Warm Winters bring Unwelcomed Aphids
As our third mild winter in a row brightens into spring in southcentral Alaska, we are seeing a new indicator of our changing climate: spruce aphid. Originally from Europe, spruce […]
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As our third mild winter in a row brightens into spring in southcentral Alaska, we are seeing a new indicator of our changing climate: spruce aphid. Originally from Europe, spruce aphid has become established along the Pacific west coast infesting spruce trees especially along tidewater areas and other stressed environments. In Alaska, spruce aphid has damaged coastal Sitka spruce stands in Southeast Alaska since the early 1960s. But in 2015, residents of Halibut Cove on the south side of Kachemak Bay noticed spruce trees dropping needles and even some tree death. This is the first confirmation of spruce aphid on the Kenai Peninsula and represents a significant extension of its known distribution. This year, landowners along the Homer bench are finding tiny green aphids on their trees.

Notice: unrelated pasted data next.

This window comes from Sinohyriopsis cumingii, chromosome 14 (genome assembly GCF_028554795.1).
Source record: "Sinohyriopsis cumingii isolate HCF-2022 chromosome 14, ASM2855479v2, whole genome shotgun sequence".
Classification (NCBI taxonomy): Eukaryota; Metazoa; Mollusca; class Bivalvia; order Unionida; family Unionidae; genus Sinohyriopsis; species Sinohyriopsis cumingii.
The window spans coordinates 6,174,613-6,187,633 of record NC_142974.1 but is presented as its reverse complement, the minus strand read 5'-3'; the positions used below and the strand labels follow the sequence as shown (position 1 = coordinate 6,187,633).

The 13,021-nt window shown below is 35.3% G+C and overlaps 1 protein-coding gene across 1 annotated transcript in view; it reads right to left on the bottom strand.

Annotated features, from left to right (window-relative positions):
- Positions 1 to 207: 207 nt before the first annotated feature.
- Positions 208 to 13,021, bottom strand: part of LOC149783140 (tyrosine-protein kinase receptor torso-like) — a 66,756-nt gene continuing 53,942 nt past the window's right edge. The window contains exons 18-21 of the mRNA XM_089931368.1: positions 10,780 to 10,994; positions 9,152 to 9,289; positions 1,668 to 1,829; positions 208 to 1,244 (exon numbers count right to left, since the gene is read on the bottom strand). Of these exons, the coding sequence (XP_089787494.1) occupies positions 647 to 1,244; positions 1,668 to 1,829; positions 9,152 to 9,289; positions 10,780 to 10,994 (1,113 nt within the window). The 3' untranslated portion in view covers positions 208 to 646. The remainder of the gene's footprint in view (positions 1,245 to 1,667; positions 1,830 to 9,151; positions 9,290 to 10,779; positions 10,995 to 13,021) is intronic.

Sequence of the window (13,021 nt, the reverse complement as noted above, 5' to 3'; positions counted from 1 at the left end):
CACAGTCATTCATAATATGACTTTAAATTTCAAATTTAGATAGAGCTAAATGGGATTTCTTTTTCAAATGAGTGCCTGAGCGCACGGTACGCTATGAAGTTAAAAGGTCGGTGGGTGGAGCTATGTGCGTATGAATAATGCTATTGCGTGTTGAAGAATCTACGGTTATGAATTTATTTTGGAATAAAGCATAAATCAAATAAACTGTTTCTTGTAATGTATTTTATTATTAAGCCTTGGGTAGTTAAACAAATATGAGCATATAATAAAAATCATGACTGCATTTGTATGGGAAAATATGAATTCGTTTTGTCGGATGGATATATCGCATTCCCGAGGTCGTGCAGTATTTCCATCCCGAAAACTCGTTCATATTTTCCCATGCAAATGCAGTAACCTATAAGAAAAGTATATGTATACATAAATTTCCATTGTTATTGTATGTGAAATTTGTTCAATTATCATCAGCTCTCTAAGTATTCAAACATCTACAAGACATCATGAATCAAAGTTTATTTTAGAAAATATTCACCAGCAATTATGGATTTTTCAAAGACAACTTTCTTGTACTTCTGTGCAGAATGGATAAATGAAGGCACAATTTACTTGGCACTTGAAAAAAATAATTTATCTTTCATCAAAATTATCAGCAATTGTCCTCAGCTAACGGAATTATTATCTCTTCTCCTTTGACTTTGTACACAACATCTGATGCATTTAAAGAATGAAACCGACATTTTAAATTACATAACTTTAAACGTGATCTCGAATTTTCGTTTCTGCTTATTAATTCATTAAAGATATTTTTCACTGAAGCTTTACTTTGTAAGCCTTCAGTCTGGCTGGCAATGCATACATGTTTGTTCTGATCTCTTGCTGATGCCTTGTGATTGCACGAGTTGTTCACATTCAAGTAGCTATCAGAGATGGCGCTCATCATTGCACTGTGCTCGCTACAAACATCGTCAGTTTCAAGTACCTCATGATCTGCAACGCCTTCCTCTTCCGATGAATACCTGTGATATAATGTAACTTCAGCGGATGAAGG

A recent report on Forest Health Conditions in Alaska points to our warming winters for this new invader to Cook Inlet. Warmer winters result in less mortality and therefore increased populations. The first signs of feeding are yellow patches on the needles in the late winter or early spring (February-March). The video below shows spruce trees in China Poot with needle discoloration caused by aphids piercing the tissue and sucking out the juices from the needles.

With bark beetle numbers expected to be high this summer due to recent warm summers and now spruce aphid infestations due to warm winters, the long-term health of our spruce forest in Cook Inlet is tenuous.